Tuesday, June 23, 2009

Is this the best argument they have?

Over at the Episcopal Cafe, there is an article calling attention two "theological" sources regarding the blessing of same sex unions and the ordination of GLBT (Gay, Lesbian, Bi-sexual, and Transgendered) people. If you are interested, here is the Chicago Consultation's contribution to the discussion (PDF). It is entitled "We Will With God's Help" (WWWGH). I've just read through it and the argument comes down to this:

We baptize GLBT persons, so they are full members of the Church, so they should be eligible to be ordained.

Now, on its face, I have no argument with that statement. It is true. If that is all that the Chicago Consultation and TEC want to say, then I can only agree with them.

However, the undertone of this group is that we are talking about men and women who are sexually active in GLB (not so sure about the "T") relationships. Men sexually active with men or women sexually active with women. In this case, it is not their orientation that disqualifies them, but their unrepentant sin.

All sexual activity outside of marriage is sinful. Sin breaks the relationship between the person and God, the person and the Church, and the person and him/her self.

Part of our baptismal covenant is this question:

Will you perserver in resisting evil, and, whenever you fall into sin, repent
and return to the Lord?
The candidate answers: "I will with God's help."

In the document, there is no section that even questions whether homoerotic behavior is good or blessed. It simply assumes that it is.

Does this mean that homosexual persons are not loved by God? In no way do I hold that homosexual persons are not loved by God. They are indeed loved by God and full members of the Church by the virtue of their baptisms. But they are not wholesome examples of a Christian life if they are sexually active outside of marriage. The drug addict, the cleptomaniac, the serial adulterer, the sinner (any sinner) are all loved by God and are full members of the Church. But when they put their personal understanding of morality above what the Church teaches, then they are not wholesome examples of those called to lead the Church.

If we are going to move past the "he said/she said" dialogue that we have been having, then we need to be able to show, from Scripture and Tradition, where God blesses same sex unions or we need to go back to a status quo ante where we don't bless same sex unions and the only people we ordain are people who are either celibate or sexually active only inside of marriage (as traditionally defined).

Assuming what you want to prove is an old game, but it doesn't move the conversation along.

Phil Snyder


Fr. Daniel Weir said...

Thank you for prompting me to read the Chicago Consultation document. It was in a pile of "to be read" material and it was your post that got me to read it.
What your summary of its argument missed, and I think this is the most important point in the document, is its emphasis on rejecting either/or proposals and its urging of continued conversation within the Communion, not only about the possibility of full inclusion of LGBT persons in the life of the Communion, but also about our understanding of Baptism and of Baptismal living.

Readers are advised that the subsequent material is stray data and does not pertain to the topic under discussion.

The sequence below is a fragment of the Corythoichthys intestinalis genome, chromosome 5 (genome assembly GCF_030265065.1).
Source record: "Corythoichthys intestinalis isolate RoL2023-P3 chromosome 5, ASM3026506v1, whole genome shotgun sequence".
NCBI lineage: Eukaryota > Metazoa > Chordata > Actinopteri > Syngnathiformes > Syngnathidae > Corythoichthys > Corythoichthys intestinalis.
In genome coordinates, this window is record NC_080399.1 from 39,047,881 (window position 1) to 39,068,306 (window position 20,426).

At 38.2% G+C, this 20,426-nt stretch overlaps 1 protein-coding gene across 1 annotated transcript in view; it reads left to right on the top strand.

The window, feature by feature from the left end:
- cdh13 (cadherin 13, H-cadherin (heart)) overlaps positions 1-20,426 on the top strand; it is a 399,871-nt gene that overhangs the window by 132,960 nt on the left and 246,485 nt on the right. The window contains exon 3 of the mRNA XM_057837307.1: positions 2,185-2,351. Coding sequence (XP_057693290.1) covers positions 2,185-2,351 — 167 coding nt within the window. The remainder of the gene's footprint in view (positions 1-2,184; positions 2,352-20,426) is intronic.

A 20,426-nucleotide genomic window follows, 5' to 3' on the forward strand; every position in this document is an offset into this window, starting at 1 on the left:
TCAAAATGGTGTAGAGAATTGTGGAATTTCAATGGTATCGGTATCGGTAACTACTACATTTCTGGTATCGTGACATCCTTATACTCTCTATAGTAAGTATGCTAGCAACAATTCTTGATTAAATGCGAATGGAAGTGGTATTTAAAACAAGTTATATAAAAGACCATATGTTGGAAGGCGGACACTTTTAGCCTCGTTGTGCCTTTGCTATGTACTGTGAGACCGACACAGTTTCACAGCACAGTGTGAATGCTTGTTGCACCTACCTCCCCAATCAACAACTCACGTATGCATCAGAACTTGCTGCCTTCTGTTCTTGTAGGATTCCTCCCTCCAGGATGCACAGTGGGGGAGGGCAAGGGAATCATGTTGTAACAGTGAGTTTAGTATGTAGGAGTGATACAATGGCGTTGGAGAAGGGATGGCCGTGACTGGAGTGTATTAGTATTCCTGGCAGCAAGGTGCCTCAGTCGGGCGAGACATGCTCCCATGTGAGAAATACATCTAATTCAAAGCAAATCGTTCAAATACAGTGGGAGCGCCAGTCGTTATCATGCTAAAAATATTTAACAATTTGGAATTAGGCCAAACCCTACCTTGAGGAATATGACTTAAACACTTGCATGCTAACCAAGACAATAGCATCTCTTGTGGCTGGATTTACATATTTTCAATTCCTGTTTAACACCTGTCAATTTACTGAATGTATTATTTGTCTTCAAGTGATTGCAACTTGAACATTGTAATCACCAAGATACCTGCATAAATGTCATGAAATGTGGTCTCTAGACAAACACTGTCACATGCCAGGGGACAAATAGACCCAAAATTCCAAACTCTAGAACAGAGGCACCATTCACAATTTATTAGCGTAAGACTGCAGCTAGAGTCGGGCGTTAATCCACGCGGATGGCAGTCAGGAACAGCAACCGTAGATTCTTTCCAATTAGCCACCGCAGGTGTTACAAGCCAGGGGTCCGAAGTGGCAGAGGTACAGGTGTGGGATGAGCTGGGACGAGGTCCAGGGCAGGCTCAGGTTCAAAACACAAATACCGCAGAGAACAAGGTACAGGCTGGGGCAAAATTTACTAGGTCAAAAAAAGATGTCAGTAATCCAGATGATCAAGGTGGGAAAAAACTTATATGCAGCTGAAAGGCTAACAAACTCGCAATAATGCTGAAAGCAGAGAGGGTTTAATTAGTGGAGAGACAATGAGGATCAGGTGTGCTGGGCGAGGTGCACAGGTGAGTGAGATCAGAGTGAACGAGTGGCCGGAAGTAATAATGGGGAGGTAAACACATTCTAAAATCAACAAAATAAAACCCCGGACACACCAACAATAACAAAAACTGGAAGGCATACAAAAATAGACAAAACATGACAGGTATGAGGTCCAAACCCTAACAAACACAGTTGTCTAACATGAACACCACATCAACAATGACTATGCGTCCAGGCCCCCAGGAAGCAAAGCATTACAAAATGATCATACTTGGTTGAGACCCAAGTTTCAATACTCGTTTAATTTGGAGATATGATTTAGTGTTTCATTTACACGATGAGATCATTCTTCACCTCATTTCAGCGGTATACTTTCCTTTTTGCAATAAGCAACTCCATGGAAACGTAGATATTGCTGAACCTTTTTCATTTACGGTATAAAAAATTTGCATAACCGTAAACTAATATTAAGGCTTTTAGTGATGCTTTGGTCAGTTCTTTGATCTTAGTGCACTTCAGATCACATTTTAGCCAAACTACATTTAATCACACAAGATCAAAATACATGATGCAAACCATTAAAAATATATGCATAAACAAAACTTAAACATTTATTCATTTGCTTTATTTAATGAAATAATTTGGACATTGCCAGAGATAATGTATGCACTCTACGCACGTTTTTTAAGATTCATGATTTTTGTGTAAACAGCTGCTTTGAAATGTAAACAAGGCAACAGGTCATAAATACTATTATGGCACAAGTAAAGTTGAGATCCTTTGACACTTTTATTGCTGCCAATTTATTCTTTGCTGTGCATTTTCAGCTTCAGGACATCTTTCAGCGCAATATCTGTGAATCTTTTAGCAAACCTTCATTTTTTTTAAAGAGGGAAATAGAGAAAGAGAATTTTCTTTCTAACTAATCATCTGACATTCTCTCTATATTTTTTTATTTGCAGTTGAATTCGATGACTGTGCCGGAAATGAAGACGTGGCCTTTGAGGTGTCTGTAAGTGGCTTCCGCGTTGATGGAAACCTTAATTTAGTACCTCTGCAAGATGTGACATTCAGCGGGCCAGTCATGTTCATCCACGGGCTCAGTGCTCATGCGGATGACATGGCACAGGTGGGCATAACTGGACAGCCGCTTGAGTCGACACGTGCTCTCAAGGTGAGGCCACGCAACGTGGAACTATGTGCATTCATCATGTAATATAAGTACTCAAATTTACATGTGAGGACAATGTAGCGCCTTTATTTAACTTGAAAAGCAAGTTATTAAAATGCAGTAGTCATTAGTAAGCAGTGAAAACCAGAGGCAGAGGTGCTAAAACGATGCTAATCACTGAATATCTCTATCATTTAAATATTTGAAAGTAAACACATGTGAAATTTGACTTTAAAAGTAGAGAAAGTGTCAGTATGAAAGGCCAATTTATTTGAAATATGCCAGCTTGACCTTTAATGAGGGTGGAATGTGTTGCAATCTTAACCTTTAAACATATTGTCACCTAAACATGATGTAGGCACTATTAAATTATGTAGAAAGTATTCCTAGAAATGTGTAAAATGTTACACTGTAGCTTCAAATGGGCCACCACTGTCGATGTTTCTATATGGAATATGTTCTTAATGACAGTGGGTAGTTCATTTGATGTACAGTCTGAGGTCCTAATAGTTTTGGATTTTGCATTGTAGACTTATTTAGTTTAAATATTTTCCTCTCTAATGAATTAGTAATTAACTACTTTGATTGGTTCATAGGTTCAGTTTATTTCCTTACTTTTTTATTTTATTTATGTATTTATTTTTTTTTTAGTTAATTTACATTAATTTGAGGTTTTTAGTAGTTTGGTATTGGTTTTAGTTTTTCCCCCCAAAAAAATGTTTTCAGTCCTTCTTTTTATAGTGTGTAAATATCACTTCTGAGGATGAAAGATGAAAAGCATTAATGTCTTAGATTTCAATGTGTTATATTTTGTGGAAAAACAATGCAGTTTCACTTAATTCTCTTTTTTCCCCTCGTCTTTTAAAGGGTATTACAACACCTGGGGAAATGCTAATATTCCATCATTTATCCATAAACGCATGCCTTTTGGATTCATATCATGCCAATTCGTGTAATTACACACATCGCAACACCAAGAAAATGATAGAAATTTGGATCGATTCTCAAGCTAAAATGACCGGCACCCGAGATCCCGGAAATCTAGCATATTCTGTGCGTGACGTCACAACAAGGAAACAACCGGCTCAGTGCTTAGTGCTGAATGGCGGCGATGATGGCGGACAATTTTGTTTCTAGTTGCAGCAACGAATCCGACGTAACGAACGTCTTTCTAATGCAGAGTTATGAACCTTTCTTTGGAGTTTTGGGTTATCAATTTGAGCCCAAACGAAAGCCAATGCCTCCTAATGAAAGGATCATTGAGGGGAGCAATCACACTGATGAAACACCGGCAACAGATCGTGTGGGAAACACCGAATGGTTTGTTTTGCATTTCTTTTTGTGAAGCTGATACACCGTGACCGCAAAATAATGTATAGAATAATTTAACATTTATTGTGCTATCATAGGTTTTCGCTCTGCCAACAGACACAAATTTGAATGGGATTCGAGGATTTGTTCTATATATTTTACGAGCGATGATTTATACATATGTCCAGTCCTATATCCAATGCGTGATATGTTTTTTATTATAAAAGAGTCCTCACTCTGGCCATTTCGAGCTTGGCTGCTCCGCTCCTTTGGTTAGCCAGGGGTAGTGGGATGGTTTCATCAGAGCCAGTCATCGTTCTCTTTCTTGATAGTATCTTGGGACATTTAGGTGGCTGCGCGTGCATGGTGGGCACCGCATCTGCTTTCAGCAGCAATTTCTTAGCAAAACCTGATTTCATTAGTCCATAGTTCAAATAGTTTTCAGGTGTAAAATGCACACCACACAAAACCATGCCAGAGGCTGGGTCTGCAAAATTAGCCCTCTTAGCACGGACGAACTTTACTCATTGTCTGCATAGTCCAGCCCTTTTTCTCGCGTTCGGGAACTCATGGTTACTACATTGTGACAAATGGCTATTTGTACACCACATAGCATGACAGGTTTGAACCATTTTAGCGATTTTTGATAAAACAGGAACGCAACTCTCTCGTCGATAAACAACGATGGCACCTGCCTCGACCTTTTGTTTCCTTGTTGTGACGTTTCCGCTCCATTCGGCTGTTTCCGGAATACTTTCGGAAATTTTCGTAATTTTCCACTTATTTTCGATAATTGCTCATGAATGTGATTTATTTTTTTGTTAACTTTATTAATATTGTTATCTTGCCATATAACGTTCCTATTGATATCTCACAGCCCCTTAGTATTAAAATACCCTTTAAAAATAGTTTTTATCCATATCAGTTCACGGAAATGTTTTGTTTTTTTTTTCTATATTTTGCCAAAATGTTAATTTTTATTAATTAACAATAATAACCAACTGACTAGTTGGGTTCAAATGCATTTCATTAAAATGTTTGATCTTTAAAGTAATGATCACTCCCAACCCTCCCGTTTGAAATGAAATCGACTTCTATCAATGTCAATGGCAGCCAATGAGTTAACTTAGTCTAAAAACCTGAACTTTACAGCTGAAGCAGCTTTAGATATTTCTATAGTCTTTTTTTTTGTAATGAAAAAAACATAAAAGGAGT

The tone of the entire document, which could not be conveyed in your summary, is one of patience, of a commitment to others in the Anglican Communion,especially those with whom we disagree about this matter. It is my belief that patience is what is required as we consider the possibility of adopting an Anglican Covenant. To borrow and adapt a phrase which is sometimes used about marriage, if we adopt in haste we may find ourselves repenting in leisure.
I am glad that you read the document and take your comments as a thoughtful contribution to the discussion that we need to have within the Communion.

plsdeacon said...


I have always advocated for patience. If those who support SSBs had practiced patience, we would not be in this condition.

The problem with calling for "continued dialogue" (not necessarily a bad thing) is that it can be likened to a husband purchasing an expensive sports car after promising the wife he would not do it several times. When the wife gets angry about the purchase, what do you think her reaction would be if the husband responds: "Well, let's talk about the idea of buying a sports car. I think my ownership of it should play into our mutual discernment."

Patiences, as you know, is one of the fruits of the Spirit (Gal 5). It is in little evidence surrounding this issue. If the Chicago Consultation wants to call for patience, then let it call for a real moritorium (e.g. ceasation) of blessing same sex unions and ordaining those involved in them until the Anglican Communion accepts that homosexual sex is either morally neutral or a genuine good. Otherwise, it rings as hollow as the above husband's call for his wife to be patient with him while he drives his new sports car.

Phil Snyder